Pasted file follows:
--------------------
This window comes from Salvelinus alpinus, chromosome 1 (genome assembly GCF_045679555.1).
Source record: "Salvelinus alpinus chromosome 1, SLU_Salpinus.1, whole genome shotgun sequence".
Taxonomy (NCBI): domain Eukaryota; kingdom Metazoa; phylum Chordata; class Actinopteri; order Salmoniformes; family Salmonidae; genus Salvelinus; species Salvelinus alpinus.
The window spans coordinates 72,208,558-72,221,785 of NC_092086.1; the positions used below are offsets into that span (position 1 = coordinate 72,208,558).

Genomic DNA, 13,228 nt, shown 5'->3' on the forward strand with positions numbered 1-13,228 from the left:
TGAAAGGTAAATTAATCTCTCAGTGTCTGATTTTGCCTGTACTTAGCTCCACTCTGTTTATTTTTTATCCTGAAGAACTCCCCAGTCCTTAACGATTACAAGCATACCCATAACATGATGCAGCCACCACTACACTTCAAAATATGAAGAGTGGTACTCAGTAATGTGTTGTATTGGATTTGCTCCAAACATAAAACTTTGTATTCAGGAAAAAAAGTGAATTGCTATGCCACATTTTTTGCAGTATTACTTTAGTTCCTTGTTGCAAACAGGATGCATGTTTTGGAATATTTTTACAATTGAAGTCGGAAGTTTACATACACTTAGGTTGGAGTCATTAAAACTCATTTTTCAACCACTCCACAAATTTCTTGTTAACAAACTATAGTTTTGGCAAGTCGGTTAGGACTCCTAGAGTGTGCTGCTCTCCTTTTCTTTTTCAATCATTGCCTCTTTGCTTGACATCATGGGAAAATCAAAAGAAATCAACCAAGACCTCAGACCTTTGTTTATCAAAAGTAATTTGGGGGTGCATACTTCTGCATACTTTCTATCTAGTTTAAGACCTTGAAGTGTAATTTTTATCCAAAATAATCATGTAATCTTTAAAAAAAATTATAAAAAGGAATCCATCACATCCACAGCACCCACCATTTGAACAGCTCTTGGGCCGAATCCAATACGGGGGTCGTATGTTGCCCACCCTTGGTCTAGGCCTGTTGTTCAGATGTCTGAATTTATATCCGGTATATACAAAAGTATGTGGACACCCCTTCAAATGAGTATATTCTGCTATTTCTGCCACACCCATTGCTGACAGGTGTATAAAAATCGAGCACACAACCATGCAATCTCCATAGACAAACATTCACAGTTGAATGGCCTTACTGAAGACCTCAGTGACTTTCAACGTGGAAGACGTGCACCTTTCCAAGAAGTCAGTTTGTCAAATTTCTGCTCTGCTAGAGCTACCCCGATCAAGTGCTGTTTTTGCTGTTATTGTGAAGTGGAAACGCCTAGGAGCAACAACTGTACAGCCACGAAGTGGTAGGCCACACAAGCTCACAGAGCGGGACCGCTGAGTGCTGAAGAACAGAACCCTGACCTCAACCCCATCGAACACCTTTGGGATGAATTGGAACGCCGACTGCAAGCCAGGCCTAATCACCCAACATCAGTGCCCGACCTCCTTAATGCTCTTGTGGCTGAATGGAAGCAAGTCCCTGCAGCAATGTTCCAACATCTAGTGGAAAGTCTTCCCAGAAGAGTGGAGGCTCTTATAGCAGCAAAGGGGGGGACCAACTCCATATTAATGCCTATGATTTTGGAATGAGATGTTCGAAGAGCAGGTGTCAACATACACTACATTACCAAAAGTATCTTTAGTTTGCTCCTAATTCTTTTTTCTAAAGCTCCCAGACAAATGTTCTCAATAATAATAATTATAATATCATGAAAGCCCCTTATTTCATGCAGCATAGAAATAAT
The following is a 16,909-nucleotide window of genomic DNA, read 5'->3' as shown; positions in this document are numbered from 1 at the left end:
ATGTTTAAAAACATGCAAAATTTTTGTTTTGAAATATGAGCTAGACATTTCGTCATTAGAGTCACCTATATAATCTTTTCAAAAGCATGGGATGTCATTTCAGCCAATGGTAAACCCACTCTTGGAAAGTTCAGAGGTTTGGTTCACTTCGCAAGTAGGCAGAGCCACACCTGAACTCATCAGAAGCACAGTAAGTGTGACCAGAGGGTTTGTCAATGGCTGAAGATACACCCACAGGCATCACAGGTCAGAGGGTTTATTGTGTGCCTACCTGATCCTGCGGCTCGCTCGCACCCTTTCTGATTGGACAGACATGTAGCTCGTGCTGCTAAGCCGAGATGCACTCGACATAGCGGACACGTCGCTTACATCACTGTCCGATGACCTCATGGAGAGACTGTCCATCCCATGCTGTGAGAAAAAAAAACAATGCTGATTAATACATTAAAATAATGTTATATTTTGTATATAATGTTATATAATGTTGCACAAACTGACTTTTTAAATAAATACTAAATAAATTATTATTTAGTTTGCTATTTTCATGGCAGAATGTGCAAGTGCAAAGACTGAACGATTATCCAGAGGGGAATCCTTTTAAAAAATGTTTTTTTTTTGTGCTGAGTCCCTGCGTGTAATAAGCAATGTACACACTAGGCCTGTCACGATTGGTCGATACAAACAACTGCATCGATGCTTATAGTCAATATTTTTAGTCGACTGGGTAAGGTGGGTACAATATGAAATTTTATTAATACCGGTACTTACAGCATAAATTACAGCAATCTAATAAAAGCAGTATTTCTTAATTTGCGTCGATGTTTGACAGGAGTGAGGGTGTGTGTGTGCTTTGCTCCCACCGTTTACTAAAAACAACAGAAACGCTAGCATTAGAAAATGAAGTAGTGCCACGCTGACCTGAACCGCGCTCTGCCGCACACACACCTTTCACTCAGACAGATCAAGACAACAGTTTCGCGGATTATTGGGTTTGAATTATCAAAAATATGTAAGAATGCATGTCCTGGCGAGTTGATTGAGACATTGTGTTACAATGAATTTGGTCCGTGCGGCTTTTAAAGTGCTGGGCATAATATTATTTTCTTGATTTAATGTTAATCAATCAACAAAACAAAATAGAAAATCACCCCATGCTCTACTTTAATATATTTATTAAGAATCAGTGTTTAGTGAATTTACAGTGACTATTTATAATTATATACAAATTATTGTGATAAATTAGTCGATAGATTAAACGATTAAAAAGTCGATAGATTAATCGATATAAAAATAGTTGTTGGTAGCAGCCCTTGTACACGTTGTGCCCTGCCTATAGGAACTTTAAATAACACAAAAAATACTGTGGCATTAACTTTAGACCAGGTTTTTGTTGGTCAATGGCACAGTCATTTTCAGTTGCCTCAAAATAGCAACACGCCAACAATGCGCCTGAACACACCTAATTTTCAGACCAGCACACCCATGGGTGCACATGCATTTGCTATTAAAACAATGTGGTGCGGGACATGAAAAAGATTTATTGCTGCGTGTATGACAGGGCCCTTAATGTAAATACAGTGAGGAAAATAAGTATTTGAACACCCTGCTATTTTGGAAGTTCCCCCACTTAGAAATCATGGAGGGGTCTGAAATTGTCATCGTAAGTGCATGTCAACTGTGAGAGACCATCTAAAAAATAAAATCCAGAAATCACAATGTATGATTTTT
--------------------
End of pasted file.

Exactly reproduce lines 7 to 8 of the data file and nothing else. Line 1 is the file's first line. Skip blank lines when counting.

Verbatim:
The following is a 16,909-nucleotide window of genomic DNA, read 5'->3' as shown; positions in this document are numbered from 1 at the left end:
ATGTTTAAAAACATGCAAAATTTTTGTTTTGAAATATGAGCTAGACATTTCGTCATTAGAGTCACCTATATAATCTTTTCAAAAGCATGGGATGTCATTTCAGCCAATGGTAAACCCACTCTTGGAAAGTTCAGAGGTTTGGTTCACTTCGCAAGTAGGCAGAGCCACACCTGAACTCATCAGAAGCACAGTAAGTGTGACCAGAGGGTTTGTCAATGGCTGAAGATACACCCACAGGCATCACAGGTCAGAGGGTTTATTGTGTGCCTACCTGATCCTGCGGCTCGCTCGCACCCTTTCTGATTGGACAGACATGTAGCTCGTGCTGCTAAGCCGAGATGCACTCGACATAGCGGACACGTCGCTTACATCACTGTCCGATGACCTCATGGAGAGACTGTCCATCCCATGCTGTGAGAAAAAAAAACAATGCTGATTAATACATTAAAATAATGTTATATTTTGTATATAATGTTATATAATGTTGCACAAACTGACTTTTTAAATAAATACTAAATAAATTATTATTTAGTTTGCTATTTTCATGGCAGAATGTGCAAGTGCAAAGACTGAACGATTATCCAGAGGGGAATCCTTTTAAAAAATGTTTTTTTTTTGTGCTGAGTCCCTGCGTGTAATAAGCAATGTACACACTAGGCCTGTCACGATTGGTCGATACAAACAACTGCATCGATGCTTATAGTCAATATTTTTAGTCGACTGGGTAAGGTGGGTACAATATGAAATTTTATTAATACCGGTACTTACAGCATAAATTACAGCAATCTAATAAAAGCAGTATTTCTTAATTTGCGTCGATGTTTGACAGGAGTGAGGGTGTGTGTGTGCTTTGCTCCCACCGTTTACTAAAAACAACAGAAACGCTAGCATTAGAAAATGAAGTAGTGCCACGCTGACCTGAACCGCGCTCTGCCGCACACACACCTTTCACTCAGACAGATCAAGACAACAGTTTCGCGGATTATTGGGTTTGAATTATCAAAAATATGTAAGAATGCATGTCCTGGCGAGTTGATTGAGACATTGTGTTACAATGAATTTGGTCCGTGCGGCTTTTAAAGTGCTGGGCATAATATTATTTTCTTGATTTAATGTTAATCAATCAACAAAACAAAATAGAAAATCACCCCATGCTCTACTTTAATATATTTATTAAGAATCAGTGTTTAGTGAATTTACAGTGACTATTTATAATTATATACAAATTATTGTGATAAATTAGTCGATAGATTAAACGATTAAAAAGTCGATAGATTAATCGATATAAAAATAGTTGTTGGTAGCAGCCCTTGTACACGTTGTGCCCTGCCTATAGGAACTTTAAATAACACAAAAAATACTGTGGCATTAACTTTAGACCAGGTTTTTGTTGGTCAATGGCACAGTCATTTTCAGTTGCCTCAAAATAGCAACACGCCAACAATGCGCCTGAACACACCTAATTTTCAGACCAGCACACCCATGGGTGCACATGCATTTGCTATTAAAACAATGTGGTGCGGGACATGAAAAAGATTTATTGCTGCGTGTATGACAGGGCCCTTAATGTAAATACAGTGAGGAAAATAAGTATTTGAACACCCTGCTATTTTGGAAGTTCCCCCACTTAGAAATCATGGAGGGGTCTGAAATTGTCATCGTAAGTGCATGTCAACTGTGAGAGACCATCTAAAAAATAAAATCCAGAAATCACAATGTATGATTTTT